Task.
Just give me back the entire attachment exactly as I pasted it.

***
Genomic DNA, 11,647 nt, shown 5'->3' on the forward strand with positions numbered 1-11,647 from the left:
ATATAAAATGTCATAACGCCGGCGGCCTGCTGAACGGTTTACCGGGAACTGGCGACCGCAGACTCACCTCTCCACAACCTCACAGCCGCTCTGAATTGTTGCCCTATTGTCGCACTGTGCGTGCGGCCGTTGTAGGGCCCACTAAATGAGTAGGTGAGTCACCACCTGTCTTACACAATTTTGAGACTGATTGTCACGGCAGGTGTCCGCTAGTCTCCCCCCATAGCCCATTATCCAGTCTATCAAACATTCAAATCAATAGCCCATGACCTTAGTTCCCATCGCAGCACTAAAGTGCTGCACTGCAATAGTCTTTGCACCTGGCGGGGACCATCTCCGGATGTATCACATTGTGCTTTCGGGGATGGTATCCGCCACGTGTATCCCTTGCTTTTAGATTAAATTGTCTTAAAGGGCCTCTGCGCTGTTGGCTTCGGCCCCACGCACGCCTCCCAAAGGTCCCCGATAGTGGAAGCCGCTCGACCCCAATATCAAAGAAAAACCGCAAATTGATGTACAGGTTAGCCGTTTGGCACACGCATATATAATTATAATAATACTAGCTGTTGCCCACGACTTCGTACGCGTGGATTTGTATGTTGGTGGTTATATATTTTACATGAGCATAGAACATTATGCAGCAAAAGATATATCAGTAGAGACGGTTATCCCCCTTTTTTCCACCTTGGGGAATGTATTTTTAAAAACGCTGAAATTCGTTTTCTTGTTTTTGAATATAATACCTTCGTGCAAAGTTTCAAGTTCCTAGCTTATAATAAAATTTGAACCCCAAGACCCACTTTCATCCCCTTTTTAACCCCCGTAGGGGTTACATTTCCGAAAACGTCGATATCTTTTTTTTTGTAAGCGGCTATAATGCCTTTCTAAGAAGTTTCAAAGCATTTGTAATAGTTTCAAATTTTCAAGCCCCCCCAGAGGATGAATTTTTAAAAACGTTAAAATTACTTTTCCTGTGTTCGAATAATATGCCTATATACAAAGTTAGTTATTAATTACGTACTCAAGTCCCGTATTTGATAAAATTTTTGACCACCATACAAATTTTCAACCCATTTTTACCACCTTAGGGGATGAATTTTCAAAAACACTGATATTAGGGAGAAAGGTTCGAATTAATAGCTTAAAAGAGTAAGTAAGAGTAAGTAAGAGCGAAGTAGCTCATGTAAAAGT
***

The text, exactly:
Genomic DNA, 11,647 nt, shown 5'->3' on the forward strand with positions numbered 1-11,647 from the left:
ATATAAAATGTCATAACGCCGGCGGCCTGCTGAACGGTTTACCGGGAACTGGCGACCGCAGACTCACCTCTCCACAACCTCACAGCCGCTCTGAATTGTTGCCCTATTGTCGCACTGTGCGTGCGGCCGTTGTAGGGCCCACTAAATGAGTAGGTGAGTCACCACCTGTCTTACACAATTTTGAGACTGATTGTCACGGCAGGTGTCCGCTAGTCTCCCCCCATAGCCCATTATCCAGTCTATCAAACATTCAAATCAATAGCCCATGACCTTAGTTCCCATCGCAGCACTAAAGTGCTGCACTGCAATAGTCTTTGCACCTGGCGGGGACCATCTCCGGATGTATCACATTGTGCTTTCGGGGATGGTATCCGCCACGTGTATCCCTTGCTTTTAGATTAAATTGTCTTAAAGGGCCTCTGCGCTGTTGGCTTCGGCCCCACGCACGCCTCCCAAAGGTCCCCGATAGTGGAAGCCGCTCGACCCCAATATCAAAGAAAAACCGCAAATTGATGTACAGGTTAGCCGTTTGGCACACGCATATATAATTATAATAATACTAGCTGTTGCCCACGACTTCGTACGCGTGGATTTGTATGTTGGTGGTTATATATTTTACATGAGCATAGAACATTATGCAGCAAAAGATATATCAGTAGAGACGGTTATCCCCCTTTTTTCCACCTTGGGGAATGTATTTTTAAAAACGCTGAAATTCGTTTTCTTGTTTTTGAATATAATACCTTCGTGCAAAGTTTCAAGTTCCTAGCTTATAATAAAATTTGAACCCCAAGACCCACTTTCATCCCCTTTTTAACCCCCGTAGGGGTTACATTTCCGAAAACGTCGATATCTTTTTTTTTGTAAGCGGCTATAATGCCTTTCTAAGAAGTTTCAAAGCATTTGTAATAGTTTCAAATTTTCAAGCCCCCCCAGAGGATGAATTTTTAAAAACGTTAAAATTACTTTTCCTGTGTTCGAATAATATGCCTATATACAAAGTTAGTTATTAATTACGTACTCAAGTCCCGTATTTGATAAAATTTTTGACCACCATACAAATTTTCAACCCATTTTTACCACCTTAGGGGATGAATTTTCAAAAACACTGATATTAGGGAGAAAGGTTCGAATTAATAGCTTAAAAGAGTAAGTAAGAGTAAGTAAGAGCGAAGTAGCTCATGTAAAAGT